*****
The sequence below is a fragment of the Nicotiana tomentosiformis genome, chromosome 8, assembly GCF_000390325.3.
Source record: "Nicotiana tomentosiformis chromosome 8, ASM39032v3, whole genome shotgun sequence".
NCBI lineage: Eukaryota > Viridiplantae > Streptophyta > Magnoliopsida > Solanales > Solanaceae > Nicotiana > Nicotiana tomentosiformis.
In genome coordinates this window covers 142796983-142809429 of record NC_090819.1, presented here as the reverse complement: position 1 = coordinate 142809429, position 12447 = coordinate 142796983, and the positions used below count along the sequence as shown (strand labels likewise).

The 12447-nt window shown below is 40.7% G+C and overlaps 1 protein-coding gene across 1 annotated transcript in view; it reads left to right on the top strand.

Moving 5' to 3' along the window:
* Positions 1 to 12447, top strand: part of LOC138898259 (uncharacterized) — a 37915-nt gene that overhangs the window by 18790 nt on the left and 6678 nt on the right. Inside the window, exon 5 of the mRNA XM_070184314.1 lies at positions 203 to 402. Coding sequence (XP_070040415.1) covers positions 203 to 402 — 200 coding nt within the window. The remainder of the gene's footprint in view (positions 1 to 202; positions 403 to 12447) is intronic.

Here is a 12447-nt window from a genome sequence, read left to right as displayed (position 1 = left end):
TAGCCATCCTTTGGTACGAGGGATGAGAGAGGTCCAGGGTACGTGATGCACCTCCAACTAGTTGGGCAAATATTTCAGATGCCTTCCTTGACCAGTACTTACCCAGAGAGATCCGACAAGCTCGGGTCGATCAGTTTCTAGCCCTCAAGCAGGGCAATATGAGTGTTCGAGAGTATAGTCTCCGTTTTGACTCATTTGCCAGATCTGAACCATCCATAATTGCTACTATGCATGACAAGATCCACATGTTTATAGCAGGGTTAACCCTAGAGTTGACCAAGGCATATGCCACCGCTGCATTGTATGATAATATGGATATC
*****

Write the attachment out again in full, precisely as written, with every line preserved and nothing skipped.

The sequence below is a fragment of the Nicotiana tomentosiformis genome, chromosome 8, assembly GCF_000390325.3.
Source record: "Nicotiana tomentosiformis chromosome 8, ASM39032v3, whole genome shotgun sequence".
NCBI lineage: Eukaryota > Viridiplantae > Streptophyta > Magnoliopsida > Solanales > Solanaceae > Nicotiana > Nicotiana tomentosiformis.
In genome coordinates this window covers 142796983-142809429 of record NC_090819.1, presented here as the reverse complement: position 1 = coordinate 142809429, position 12447 = coordinate 142796983, and the positions used below count along the sequence as shown (strand labels likewise).

The 12447-nt window shown below is 40.7% G+C and overlaps 1 protein-coding gene across 1 annotated transcript in view; it reads left to right on the top strand.

Moving 5' to 3' along the window:
* Positions 1 to 12447, top strand: part of LOC138898259 (uncharacterized) — a 37915-nt gene that overhangs the window by 18790 nt on the left and 6678 nt on the right. Inside the window, exon 5 of the mRNA XM_070184314.1 lies at positions 203 to 402. Coding sequence (XP_070040415.1) covers positions 203 to 402 — 200 coding nt within the window. The remainder of the gene's footprint in view (positions 1 to 202; positions 403 to 12447) is intronic.

Here is a 12447-nt window from a genome sequence, read left to right as displayed (position 1 = left end):
TAGCCATCCTTTGGTACGAGGGATGAGAGAGGTCCAGGGTACGTGATGCACCTCCAACTAGTTGGGCAAATATTTCAGATGCCTTCCTTGACCAGTACTTACCCAGAGAGATCCGACAAGCTCGGGTCGATCAGTTTCTAGCCCTCAAGCAGGGCAATATGAGTGTTCGAGAGTATAGTCTCCGTTTTGACTCATTTGCCAGATCTGAACCATCCATAATTGCTACTATGCATGACAAGATCCACATGTTTATAGCAGGGTTAACCCTAGAGTTGACCAAGGCATATGCCACCGCTGCATTGTATGATAATATGGATATC